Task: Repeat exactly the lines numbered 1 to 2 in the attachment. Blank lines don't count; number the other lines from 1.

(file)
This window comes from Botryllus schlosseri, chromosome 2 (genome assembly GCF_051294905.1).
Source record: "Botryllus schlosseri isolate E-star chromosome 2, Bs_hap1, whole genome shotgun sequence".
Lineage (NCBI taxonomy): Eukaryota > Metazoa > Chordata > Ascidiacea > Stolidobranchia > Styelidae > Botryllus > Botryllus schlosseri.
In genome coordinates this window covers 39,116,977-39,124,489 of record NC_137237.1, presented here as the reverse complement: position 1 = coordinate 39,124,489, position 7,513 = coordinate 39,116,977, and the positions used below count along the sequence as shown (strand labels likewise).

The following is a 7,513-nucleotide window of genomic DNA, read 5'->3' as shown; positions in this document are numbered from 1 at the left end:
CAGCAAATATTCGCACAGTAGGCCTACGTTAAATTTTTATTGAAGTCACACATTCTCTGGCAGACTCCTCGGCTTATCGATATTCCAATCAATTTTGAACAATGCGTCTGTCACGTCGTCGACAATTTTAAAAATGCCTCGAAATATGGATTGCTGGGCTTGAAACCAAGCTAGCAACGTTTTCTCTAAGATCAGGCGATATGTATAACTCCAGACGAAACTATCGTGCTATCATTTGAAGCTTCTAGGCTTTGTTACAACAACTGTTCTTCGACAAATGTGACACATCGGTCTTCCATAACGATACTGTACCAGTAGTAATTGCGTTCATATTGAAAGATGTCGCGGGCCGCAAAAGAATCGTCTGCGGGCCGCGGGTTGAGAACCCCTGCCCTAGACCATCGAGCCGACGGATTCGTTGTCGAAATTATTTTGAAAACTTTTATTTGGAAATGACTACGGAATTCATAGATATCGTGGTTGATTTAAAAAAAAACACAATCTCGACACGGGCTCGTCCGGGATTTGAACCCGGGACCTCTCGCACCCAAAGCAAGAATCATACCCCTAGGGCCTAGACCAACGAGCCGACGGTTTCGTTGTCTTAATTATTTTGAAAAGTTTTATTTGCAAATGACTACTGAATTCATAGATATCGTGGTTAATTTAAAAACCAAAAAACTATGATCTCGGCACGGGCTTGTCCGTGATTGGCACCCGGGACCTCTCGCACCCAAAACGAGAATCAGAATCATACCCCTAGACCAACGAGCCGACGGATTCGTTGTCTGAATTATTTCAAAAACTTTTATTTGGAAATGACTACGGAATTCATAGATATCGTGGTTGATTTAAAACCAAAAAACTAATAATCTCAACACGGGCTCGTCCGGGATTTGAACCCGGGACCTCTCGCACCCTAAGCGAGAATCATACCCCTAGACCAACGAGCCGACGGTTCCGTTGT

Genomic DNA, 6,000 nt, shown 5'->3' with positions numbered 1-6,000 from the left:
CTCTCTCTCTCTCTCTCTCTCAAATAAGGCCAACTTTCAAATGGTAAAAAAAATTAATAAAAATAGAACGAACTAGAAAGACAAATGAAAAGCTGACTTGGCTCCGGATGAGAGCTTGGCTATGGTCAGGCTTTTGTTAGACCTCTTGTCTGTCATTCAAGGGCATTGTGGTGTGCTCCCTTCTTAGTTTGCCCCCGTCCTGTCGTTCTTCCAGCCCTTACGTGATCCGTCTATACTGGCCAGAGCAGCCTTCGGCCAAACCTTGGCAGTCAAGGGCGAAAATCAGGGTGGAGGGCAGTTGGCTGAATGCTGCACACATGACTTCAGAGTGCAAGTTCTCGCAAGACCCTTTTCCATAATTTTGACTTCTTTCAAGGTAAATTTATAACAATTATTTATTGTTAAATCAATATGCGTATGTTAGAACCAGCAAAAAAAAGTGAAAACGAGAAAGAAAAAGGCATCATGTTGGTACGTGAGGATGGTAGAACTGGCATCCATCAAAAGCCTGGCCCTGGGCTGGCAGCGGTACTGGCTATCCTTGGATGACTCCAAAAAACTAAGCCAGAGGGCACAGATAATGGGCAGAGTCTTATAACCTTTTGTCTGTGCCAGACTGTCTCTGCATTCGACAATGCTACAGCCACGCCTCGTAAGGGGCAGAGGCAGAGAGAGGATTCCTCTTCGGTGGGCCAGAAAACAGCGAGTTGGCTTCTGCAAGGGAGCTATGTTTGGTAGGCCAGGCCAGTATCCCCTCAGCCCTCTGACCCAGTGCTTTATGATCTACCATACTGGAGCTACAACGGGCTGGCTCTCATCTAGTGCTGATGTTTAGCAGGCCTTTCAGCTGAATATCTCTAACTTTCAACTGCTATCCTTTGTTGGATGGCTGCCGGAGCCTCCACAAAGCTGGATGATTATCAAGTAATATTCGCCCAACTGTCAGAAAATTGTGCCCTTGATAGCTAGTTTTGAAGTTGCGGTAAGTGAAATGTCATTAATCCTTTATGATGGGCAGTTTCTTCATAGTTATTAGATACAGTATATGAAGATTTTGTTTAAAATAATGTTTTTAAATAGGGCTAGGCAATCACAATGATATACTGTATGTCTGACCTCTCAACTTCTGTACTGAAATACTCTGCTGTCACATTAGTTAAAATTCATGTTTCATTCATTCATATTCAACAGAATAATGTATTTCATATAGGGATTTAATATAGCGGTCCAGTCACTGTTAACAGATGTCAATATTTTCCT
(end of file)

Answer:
This window comes from Botryllus schlosseri, chromosome 2 (genome assembly GCF_051294905.1).
Source record: "Botryllus schlosseri isolate E-star chromosome 2, Bs_hap1, whole genome shotgun sequence".